Irish eyes

In May 1995, Kate, her dad and I traveled to Ireland.  Best I can tell, we visited some of the places where my ancestors lived and then left about 150 years before.

As vacations go, this was a difficult one, with relationship issues magnified by  the rainiest, coldest, stormiest spring days local residents could remember in decades. Nonetheless, we did experience some amazing places. Glendalough, where you can still see the monks’ “beehive” shelters. The Cliffs of Moher, so high and clear the poets say you can see tomorrow.  A bed-and-breakfast in County Wicklow that gave us bottomless cups of tea and kindness. And one of the most poignant museums I’ve ever visited, the Heritage Center in Cobh.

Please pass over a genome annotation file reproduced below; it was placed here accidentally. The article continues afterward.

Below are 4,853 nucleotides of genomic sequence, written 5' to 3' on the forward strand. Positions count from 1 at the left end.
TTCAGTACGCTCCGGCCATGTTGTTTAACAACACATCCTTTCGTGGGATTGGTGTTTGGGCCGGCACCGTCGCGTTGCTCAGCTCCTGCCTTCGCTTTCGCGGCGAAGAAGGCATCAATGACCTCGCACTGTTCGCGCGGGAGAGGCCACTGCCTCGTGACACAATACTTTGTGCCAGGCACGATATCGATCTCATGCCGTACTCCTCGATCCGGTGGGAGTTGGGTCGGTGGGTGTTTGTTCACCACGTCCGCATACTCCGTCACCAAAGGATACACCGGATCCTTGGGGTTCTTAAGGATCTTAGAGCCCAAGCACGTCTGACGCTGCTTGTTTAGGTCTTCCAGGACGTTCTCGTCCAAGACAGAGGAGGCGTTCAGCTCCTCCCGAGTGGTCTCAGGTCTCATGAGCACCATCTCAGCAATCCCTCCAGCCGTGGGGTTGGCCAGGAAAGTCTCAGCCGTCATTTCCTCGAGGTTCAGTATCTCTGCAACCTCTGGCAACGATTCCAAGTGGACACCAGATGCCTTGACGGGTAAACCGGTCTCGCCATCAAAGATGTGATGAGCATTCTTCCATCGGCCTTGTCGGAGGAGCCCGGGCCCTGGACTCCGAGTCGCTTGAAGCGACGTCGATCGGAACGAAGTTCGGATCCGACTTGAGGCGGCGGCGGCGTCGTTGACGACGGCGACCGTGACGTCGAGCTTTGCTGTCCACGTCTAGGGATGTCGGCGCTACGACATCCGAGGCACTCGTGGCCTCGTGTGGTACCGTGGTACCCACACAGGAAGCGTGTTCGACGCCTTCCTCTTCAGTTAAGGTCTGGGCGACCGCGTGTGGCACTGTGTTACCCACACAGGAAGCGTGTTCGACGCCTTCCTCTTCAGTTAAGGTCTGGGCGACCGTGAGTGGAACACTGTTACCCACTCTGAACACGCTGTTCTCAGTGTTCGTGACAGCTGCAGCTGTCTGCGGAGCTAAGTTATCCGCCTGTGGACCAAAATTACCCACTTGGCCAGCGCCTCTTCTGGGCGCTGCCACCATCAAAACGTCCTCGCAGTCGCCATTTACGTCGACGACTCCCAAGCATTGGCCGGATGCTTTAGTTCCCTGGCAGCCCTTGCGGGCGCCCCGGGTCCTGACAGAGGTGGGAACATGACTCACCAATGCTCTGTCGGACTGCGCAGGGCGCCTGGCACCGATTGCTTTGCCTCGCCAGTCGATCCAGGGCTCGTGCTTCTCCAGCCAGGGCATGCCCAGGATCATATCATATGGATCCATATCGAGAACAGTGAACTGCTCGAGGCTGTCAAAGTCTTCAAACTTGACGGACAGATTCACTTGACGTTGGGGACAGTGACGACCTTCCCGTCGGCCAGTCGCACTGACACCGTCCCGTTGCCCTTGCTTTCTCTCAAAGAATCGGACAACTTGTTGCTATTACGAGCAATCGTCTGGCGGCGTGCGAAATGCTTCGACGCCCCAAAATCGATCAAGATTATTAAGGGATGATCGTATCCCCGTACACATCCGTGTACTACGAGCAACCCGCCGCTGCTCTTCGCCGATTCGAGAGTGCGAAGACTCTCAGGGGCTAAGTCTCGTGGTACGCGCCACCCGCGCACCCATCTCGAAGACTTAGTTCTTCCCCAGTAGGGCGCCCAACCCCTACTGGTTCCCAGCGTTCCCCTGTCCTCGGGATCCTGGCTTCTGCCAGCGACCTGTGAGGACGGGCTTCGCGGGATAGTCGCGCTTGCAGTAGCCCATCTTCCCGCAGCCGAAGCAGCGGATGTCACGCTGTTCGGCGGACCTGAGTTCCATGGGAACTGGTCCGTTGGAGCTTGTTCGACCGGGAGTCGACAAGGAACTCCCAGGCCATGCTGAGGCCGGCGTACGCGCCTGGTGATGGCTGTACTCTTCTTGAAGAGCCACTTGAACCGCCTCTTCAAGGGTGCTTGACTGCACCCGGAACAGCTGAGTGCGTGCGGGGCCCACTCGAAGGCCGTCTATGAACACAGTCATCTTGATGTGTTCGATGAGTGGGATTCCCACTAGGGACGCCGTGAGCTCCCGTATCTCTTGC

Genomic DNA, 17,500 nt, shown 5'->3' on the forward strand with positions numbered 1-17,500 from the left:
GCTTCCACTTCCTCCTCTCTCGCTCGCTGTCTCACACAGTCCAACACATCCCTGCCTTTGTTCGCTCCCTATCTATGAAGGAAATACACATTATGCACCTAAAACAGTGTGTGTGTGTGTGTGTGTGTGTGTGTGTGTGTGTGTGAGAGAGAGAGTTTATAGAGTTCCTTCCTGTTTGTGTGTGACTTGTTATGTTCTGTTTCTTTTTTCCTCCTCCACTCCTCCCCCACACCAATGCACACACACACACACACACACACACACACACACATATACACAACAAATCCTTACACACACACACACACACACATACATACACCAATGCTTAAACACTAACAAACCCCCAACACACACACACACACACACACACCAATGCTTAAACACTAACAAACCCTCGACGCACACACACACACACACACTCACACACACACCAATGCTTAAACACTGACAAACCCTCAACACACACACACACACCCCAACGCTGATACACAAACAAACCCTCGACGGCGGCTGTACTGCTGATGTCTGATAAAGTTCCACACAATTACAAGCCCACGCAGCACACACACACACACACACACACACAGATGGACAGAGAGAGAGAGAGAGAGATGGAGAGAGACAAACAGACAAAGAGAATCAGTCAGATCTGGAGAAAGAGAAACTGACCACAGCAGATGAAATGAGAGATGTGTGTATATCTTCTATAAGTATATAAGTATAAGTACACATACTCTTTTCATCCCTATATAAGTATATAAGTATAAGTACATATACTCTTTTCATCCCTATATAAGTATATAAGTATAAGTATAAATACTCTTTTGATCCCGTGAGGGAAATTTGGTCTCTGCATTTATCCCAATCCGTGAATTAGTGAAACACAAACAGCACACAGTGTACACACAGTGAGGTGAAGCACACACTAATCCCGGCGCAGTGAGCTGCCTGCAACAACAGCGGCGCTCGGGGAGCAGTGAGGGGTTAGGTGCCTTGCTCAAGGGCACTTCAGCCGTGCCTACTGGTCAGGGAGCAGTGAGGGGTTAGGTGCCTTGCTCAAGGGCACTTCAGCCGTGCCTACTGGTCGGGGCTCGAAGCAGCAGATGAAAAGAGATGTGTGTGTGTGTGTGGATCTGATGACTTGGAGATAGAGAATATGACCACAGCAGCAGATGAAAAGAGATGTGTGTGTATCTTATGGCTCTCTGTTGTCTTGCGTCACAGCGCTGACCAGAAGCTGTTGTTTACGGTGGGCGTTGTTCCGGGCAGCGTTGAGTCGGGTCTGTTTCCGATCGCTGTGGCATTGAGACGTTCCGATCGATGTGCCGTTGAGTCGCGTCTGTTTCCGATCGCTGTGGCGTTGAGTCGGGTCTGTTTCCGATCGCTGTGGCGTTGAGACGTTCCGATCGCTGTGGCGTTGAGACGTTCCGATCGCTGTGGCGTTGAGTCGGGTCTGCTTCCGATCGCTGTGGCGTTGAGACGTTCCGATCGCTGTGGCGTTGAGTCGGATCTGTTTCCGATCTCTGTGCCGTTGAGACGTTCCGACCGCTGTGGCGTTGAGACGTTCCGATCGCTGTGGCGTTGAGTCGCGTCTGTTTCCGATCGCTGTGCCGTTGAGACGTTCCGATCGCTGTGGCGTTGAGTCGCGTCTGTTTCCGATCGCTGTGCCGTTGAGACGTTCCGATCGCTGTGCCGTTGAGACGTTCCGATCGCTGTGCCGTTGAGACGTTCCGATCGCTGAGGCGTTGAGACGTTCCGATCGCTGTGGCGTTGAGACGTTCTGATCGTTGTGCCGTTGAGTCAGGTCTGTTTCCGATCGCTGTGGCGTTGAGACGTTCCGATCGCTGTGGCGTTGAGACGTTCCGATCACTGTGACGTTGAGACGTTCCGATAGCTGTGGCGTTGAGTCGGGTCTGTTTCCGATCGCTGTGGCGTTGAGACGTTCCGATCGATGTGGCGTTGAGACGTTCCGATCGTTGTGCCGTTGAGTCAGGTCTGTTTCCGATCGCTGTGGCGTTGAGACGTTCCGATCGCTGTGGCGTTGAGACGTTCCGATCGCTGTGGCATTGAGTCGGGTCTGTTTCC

At the height of the Irish flight to the U.S. following the Great Famine, Cobh, then Queensland, was a primary port of departure. Families would come by train to bid their loved ones goodbye. Knowing they likely would never see each other again in their lifetimes, they held “American wakes,” singing and keening and sharing the sadness. Neither those staying nor those leaving knew what was ahead. The background audio throughout the museum captures that emotion.

I’ve realized in the years since visiting Ireland what a gift it is that we cannot see too far into our future, at times.  For if we knew, we might not go. And if we didn’t, our intended lives might not open.

Here’s to the inner vision that carries us past the point of no return.


Photo: The Cliffs of Moher (photo courtesy Flickr Creative Commons)


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